The myth of parity in the NFL, the notion that any team can win against any other team on any given Sunday, has been debunked. More than ever, there are many, many teams who could not beat this year’s frontrunners (the Patriots and the Packers), on any Sunday, Monday, or Thursday and regardless of whether the game were played in Boston, Green Bay, Houston, or Timbuktu.
It is widely understood that the demise of parity has coincided with the increasing importance of the quarterback position. Also widely understood is that there are only two elite QBs, and maybe another 10 semi-elite QBs, in the NFL, if by “elite QB” you mean one who can take his team to the Super Bowl even if the rest of the team is ordinary (Brady and Rogers), and by “semi-elite QB” you mean one who can take his team to the Super Bowl if the rest of the team is pretty good and pretty lucky. A classic non-elite, non semi-elite QB is Andy Dalton, who cannot take even a very good team beyond the first week of the playoffs. There is no comparable problem in any other major pro sport, which suggests football has much less margin for error in addressing it.
The other reason why parity is dead, which the public has been slower to recognize, is that there is a comparable hierarchy among General Managers. There are maybe a half-dozen elite or semi-elite GMs – guys who can consistently come up with a playoff-caliber roster, whether by drafting, trading, or picking up free agents. The recipe for acquiring a good QB is for a team to be very talented (having a GM who performs shrewd drafting, trading, and pickups) or very lucky. The luckiest team in NFL history is the Indianapolis Colts, who just happened, as the league’s worst team in 2 seasons that were 14 years apart, to get the #1 pick in the draft in the year when the elite Peyton Manning entered the draft (1998), and the #1pick in the year when the semi-elite Andrew Luck entered the draft (2012). Of course there are those rude enough to suggest that it takes more than mere ineptitude to finish last in the NFL.
The hapless Houston Texans have never had even a semi-elite QB, and their GM for the latest 9 years has been the decidedly non-elite Rick Smith. During Mr. Smith’s tenure, the Texans have progressed from a feckless expansion team (2002) to a feckless older team. The Texans’ Head Coach, Bill O’Brien, is only in his second season at the helm, and many are inclined to blame the team’s sorry state upon the talent level of the team’s roster, rather than upon O’Brien’s coaching.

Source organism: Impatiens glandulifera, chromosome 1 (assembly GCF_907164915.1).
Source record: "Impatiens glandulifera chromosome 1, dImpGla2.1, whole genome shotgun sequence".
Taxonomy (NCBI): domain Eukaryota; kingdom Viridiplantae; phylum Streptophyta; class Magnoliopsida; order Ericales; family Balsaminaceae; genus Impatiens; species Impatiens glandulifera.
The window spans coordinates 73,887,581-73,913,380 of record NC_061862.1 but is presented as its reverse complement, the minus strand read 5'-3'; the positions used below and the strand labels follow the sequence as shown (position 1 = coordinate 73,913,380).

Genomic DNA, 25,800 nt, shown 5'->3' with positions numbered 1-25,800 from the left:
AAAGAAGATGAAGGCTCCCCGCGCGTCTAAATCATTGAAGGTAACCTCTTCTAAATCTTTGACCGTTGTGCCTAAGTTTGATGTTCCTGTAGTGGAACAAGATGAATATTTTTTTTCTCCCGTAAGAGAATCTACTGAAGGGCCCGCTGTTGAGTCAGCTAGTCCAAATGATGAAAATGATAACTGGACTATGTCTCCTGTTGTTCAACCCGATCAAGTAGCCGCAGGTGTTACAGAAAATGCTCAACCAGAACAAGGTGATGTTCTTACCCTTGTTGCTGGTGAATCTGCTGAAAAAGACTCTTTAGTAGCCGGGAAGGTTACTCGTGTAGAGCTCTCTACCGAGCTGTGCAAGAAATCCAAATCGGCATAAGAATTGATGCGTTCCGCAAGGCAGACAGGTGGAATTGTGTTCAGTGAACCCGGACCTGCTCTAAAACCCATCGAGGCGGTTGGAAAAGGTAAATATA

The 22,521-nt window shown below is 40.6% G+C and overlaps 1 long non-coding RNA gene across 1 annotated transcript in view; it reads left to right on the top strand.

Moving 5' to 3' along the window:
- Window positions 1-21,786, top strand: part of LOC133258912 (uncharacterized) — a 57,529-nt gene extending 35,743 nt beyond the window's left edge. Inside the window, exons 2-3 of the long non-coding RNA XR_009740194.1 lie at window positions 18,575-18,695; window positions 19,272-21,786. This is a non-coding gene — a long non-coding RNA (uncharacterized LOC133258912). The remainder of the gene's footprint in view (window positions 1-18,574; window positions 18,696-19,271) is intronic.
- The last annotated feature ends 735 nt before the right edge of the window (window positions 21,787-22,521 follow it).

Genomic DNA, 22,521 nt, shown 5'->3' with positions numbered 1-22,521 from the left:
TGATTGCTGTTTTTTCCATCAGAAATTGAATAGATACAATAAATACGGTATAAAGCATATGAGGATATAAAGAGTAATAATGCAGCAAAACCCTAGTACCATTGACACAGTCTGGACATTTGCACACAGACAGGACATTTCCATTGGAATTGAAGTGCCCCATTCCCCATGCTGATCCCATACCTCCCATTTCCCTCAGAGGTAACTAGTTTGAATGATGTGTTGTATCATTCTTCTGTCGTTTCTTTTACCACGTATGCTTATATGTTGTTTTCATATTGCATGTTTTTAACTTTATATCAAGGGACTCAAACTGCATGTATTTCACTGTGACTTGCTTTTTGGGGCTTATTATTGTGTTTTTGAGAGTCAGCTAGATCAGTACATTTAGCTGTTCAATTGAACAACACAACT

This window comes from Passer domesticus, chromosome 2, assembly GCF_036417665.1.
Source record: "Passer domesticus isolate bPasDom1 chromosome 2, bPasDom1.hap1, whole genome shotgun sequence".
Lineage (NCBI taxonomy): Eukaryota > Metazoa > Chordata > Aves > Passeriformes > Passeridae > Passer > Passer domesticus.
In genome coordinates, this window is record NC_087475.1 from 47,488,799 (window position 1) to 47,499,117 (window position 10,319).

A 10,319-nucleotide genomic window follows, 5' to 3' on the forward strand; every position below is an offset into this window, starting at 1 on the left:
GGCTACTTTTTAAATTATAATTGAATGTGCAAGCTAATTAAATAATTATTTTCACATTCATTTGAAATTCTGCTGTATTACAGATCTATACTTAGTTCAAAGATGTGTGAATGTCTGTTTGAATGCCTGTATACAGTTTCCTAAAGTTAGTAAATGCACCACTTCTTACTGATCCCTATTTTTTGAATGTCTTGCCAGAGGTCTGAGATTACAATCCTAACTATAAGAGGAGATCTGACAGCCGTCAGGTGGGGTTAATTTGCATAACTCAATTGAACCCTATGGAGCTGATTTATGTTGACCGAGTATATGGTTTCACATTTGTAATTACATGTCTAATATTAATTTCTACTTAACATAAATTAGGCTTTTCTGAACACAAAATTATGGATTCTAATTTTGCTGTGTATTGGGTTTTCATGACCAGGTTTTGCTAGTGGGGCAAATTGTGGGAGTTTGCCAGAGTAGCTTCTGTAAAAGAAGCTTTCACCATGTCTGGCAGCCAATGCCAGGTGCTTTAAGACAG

So, what to do? For the Texans, there is only one pathway to progress: identify and hire an elite (or at least, semi-elite) GM, and try not to win any more games this season. Without a really good GM, the probability of acquiring an elite or semi-elite QB is low. No NFL team in its right mind would trade away or release an elite or even a semi-elite QB, meaning the only way to fix your QB situation is through the draft, and there are only two ways to do that: (i) improve your draft standing by losing the rest of your games this season; and (ii) bet the farm, like trading away your best player (J. J. Watt) in exchange for a vast improvement in your inventory of draft picks and, possibly, a pickup of better non-QB players from the other team(s). Yes, Watt might be the best player in the league, but he is not the league’s most valuable player, as witnessed not only by the MVP voting but by the fact that the Texans, who were a playoff team during the year Watt was drafted (2011), are now on track to be a 3 & 13 team in Watt’s 5th year, despite Watt’s great talent.
Yes, there is no assurance that the best QB prospect in the draft will be a Peyton Manning rather than a Ryan Leaf (#2 in the Manning draft, and a total bust). But there is no alternative. Drafting and trading are always a gamble, sometimes an extreme gamble, but, if you must gamble, why not at least hire a really good gambler to play your hand? Would you trust a Rick Smith to be the one negotiating the trading of a J. J. Watt?